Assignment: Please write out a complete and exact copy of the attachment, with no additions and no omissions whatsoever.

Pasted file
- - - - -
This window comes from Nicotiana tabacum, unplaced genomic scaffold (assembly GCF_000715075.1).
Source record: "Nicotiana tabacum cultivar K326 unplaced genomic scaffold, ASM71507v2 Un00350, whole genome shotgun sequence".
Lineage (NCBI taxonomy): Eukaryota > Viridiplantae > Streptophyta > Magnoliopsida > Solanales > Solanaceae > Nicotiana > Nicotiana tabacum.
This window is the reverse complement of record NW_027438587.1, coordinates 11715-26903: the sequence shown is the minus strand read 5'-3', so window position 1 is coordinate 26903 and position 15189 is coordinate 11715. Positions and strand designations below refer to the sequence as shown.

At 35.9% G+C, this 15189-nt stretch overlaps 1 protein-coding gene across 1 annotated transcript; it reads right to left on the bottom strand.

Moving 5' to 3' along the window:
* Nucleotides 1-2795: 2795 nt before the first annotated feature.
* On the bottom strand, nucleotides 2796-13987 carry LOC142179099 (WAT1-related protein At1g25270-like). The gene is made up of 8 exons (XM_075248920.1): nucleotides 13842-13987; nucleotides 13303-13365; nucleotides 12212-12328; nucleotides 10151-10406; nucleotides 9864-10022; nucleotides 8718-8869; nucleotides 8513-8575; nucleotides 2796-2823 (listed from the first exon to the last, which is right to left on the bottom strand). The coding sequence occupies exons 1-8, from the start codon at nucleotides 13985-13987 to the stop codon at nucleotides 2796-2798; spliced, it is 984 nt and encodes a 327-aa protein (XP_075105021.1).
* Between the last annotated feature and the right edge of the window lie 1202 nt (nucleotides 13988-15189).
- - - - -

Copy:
This window comes from Nicotiana tabacum, unplaced genomic scaffold (assembly GCF_000715075.1).
Source record: "Nicotiana tabacum cultivar K326 unplaced genomic scaffold, ASM71507v2 Un00350, whole genome shotgun sequence".
Lineage (NCBI taxonomy): Eukaryota > Viridiplantae > Streptophyta > Magnoliopsida > Solanales > Solanaceae > Nicotiana > Nicotiana tabacum.
This window is the reverse complement of record NW_027438587.1, coordinates 11715-26903: the sequence shown is the minus strand read 5'-3', so window position 1 is coordinate 26903 and position 15189 is coordinate 11715. Positions and strand designations below refer to the sequence as shown.

At 35.9% G+C, this 15189-nt stretch overlaps 1 protein-coding gene across 1 annotated transcript; it reads right to left on the bottom strand.

Moving 5' to 3' along the window:
* Nucleotides 1-2795: 2795 nt before the first annotated feature.
* On the bottom strand, nucleotides 2796-13987 carry LOC142179099 (WAT1-related protein At1g25270-like). The gene is made up of 8 exons (XM_075248920.1): nucleotides 13842-13987; nucleotides 13303-13365; nucleotides 12212-12328; nucleotides 10151-10406; nucleotides 9864-10022; nucleotides 8718-8869; nucleotides 8513-8575; nucleotides 2796-2823 (listed from the first exon to the last, which is right to left on the bottom strand). The coding sequence occupies exons 1-8, from the start codon at nucleotides 13985-13987 to the stop codon at nucleotides 2796-2798; spliced, it is 984 nt and encodes a 327-aa protein (XP_075105021.1).
* Between the last annotated feature and the right edge of the window lie 1202 nt (nucleotides 13988-15189).